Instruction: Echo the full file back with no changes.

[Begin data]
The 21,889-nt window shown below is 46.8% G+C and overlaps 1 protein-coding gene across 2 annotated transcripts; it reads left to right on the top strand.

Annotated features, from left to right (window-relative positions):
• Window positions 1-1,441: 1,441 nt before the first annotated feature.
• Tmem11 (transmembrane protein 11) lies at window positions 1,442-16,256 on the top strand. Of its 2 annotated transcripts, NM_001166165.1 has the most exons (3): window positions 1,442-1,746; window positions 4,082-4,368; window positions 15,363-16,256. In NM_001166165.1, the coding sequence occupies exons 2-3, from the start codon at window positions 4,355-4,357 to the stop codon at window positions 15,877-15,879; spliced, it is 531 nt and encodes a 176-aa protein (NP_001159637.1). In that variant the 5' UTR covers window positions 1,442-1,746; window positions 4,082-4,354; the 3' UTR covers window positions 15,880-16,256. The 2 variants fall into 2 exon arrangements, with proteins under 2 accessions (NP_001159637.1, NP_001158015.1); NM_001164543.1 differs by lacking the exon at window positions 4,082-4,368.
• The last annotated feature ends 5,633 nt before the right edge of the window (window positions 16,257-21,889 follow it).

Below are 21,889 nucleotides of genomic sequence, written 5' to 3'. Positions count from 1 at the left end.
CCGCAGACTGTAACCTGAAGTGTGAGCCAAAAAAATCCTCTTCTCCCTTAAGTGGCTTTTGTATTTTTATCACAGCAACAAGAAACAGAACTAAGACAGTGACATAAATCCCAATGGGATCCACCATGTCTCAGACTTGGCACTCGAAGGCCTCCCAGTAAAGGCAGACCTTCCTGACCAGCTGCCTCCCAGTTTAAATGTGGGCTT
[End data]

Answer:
The 21,889-nt window shown below is 46.8% G+C and overlaps 1 protein-coding gene across 2 annotated transcripts; it reads left to right on the top strand.

Annotated features, from left to right (window-relative positions):
• Window positions 1-1,441: 1,441 nt before the first annotated feature.
• Tmem11 (transmembrane protein 11) lies at window positions 1,442-16,256 on the top strand. Of its 2 annotated transcripts, NM_001166165.1 has the most exons (3): window positions 1,442-1,746; window positions 4,082-4,368; window positions 15,363-16,256. In NM_001166165.1, the coding sequence occupies exons 2-3, from the start codon at window positions 4,355-4,357 to the stop codon at window positions 15,877-15,879; spliced, it is 531 nt and encodes a 176-aa protein (NP_001159637.1). In that variant the 5' UTR covers window positions 1,442-1,746; window positions 4,082-4,354; the 3' UTR covers window positions 15,880-16,256. The 2 variants fall into 2 exon arrangements, with proteins under 2 accessions (NP_001159637.1, NP_001158015.1); NM_001164543.1 differs by lacking the exon at window positions 4,082-4,368.
• The last annotated feature ends 5,633 nt before the right edge of the window (window positions 16,257-21,889 follow it).

Below are 21,889 nucleotides of genomic sequence, written 5' to 3'. Positions count from 1 at the left end.
CCGCAGACTGTAACCTGAAGTGTGAGCCAAAAAAATCCTCTTCTCCCTTAAGTGGCTTTTGTATTTTTATCACAGCAACAAGAAACAGAACTAAGACAGTGACATAAATCCCAATGGGATCCACCATGTCTCAGACTTGGCACTCGAAGGCCTCCCAGTAAAGGCAGACCTTCCTGACCAGCTGCCTCCCAGTTTAAATGTGGGCTT